WORLD DAY AGAINST TRAFFICKING IN PERSON


Human Trafficking is the massive worldwide problem that crosses borders. Thousands of men, women and children are trapped in some form of modern-day slavery and end up in the hands of traffickers every year. The victims are then forced into slavery as sex workers, beggars and child soldiers, or as domestic or factory workers. Once people are caught in this network, they lose their rights, identity are misused and abused.


Human trafficking has become an industry with wide range of networks that earns profits of roughly $150 billion a year for traffickers.

Just last week a coveted British athlete Sir Mohamed „Mo“ Farah, who is a four time Olympic gold medallist, revealed that he was brought to the UK illegally as a nine year old child and forced to work as a domestic servant. The name Mohamed Farah was given to him by those who flew him over from Djibouti. His real name is Hussein Abdi Kahin.



UYGHURS


The People's Republic of China has for example arbitrarily detained more than one million Uyghurs and other mostly Muslim minorities in China's far western Xinjiang Uyghur Autonomous Region. It is estimated that 100,000 Uyghurs in China may be working in conditions of forced labour following detention in re-education camps. Uyghur workers have reportedly been subjected to exploitative working and abusive living conditions. Many have also reportedly been forcibly transferred to work in factories across China.


Internet and digital platforms offer traffickers numerous tools to recruit, exploit, and control victims; organize their transport and accommodation; advertise victims and reach out to potential clients. This year’s theme therefore focuses on the role of technology as a tool that can both enable and impede human trafficking. However, in the use of technology also lies great opportunity. Future success in eradicating human trafficking will depend on how law enforcement, the criminal justice systems and others can leverage technology in their responses.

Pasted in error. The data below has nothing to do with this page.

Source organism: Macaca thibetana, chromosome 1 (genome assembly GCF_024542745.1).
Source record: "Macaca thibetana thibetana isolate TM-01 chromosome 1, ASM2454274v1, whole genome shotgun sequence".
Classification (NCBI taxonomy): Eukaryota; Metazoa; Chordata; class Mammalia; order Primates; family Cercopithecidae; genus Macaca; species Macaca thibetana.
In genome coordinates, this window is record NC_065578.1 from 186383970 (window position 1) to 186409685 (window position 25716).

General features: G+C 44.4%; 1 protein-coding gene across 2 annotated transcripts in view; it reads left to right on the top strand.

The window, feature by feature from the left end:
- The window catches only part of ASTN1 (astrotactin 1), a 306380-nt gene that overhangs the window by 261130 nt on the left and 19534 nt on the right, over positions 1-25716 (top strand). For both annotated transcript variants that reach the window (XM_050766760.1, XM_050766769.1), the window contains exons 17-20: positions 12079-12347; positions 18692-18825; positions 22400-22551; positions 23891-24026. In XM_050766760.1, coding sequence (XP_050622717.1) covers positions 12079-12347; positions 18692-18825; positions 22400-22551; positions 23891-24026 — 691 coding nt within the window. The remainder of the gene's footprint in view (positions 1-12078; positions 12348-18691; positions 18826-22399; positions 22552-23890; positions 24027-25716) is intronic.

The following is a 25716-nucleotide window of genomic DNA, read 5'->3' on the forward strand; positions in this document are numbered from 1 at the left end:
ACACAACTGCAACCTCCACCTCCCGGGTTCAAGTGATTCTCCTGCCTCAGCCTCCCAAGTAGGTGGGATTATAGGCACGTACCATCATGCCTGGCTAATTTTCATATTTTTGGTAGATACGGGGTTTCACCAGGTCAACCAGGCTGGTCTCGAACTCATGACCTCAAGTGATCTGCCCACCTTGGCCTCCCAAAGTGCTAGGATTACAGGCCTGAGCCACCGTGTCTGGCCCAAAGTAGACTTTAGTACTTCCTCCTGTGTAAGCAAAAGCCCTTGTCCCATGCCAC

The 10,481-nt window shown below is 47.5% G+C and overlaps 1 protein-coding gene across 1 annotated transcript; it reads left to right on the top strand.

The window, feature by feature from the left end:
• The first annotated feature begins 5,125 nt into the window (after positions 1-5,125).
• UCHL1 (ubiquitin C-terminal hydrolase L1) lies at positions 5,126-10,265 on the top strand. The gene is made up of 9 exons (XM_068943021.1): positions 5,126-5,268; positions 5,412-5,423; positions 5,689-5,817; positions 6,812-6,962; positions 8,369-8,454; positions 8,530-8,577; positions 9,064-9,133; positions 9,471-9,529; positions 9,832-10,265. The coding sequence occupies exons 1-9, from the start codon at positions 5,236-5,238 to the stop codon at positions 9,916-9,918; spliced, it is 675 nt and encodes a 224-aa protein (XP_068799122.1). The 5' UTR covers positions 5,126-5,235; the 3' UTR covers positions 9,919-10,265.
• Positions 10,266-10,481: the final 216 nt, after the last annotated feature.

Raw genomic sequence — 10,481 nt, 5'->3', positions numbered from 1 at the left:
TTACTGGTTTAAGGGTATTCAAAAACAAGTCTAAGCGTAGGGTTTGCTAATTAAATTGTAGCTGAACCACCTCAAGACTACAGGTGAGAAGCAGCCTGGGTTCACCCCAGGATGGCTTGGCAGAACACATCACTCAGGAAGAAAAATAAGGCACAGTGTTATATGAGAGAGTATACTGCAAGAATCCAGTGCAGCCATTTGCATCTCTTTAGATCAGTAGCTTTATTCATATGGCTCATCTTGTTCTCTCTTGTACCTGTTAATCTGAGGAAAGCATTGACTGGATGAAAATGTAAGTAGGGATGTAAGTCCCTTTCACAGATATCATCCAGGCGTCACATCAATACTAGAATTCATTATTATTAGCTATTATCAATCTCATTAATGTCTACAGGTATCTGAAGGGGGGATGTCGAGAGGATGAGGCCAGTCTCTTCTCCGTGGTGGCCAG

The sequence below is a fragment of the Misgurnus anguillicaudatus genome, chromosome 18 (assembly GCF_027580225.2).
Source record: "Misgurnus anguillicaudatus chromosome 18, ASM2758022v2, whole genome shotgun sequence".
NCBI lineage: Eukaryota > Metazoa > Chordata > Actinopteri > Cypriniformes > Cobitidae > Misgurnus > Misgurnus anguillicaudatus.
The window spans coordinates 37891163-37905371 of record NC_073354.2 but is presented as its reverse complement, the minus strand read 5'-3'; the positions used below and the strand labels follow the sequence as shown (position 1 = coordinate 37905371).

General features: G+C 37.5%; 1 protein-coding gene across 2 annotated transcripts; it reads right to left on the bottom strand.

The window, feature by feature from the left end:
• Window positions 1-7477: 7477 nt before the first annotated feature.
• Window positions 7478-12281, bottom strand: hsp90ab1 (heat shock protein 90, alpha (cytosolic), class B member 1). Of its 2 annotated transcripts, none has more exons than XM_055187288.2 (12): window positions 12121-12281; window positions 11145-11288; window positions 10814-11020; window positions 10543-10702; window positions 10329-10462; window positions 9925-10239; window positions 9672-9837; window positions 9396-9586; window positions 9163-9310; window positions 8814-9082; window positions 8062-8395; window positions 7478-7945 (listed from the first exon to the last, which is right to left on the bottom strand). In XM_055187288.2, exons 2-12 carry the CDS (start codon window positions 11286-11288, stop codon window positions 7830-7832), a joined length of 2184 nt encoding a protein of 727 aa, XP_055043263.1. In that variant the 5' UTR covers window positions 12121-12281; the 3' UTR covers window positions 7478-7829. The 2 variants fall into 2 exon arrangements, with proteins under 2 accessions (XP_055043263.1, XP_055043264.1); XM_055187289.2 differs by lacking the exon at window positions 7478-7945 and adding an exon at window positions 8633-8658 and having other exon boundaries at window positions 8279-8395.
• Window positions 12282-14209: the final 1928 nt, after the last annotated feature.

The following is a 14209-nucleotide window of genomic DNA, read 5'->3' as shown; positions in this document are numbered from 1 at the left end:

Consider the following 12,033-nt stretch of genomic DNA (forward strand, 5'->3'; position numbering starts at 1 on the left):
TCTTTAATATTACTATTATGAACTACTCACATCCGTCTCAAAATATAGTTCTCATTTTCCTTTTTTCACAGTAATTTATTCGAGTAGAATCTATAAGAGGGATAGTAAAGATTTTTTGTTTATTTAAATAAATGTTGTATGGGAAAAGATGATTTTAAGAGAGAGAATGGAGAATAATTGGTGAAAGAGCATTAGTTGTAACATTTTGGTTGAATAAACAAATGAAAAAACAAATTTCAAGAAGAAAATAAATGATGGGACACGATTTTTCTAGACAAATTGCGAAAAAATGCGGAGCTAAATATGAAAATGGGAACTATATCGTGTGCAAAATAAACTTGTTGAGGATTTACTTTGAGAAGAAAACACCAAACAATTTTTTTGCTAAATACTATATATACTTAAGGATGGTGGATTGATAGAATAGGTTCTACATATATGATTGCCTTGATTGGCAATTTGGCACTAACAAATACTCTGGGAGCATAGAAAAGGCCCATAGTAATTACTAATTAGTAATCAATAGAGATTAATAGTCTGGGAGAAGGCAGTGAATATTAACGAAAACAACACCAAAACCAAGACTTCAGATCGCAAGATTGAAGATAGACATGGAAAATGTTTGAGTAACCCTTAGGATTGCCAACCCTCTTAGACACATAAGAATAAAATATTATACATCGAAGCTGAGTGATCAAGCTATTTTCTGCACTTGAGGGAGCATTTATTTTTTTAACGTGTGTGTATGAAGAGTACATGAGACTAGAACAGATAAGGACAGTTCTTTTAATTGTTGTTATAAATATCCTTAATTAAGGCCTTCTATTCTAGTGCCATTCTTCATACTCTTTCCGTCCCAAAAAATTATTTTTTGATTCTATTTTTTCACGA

THE BLUE HEART AS THE SYMBOL OF THIS DAY

The Blue Heart represents the sadness of those who are trafficked, while reminding us of the cold-heartedness of those who buy and sell fellow human beings.



Crisis situations (for example war in Ukraine) can intensify this problem. Criminals profit from chaos, desperation, and separation of people – particularly women and children - from family members. It’s time to raise awareness, coordinate efforts to fight against the devastating issue and to promote the protection of people’s basic human rights.


Sources: www.un.org, unodc.org, fundsforngos.org



LET'S FIGHT TO SAVE THE HUMANITY

VAKOVAKO will soon fight to save the humanity. 100 % of all donations given via our app to „HUMANITY“ area will by transfered to related NGOs. Let’s help them expand their activities together.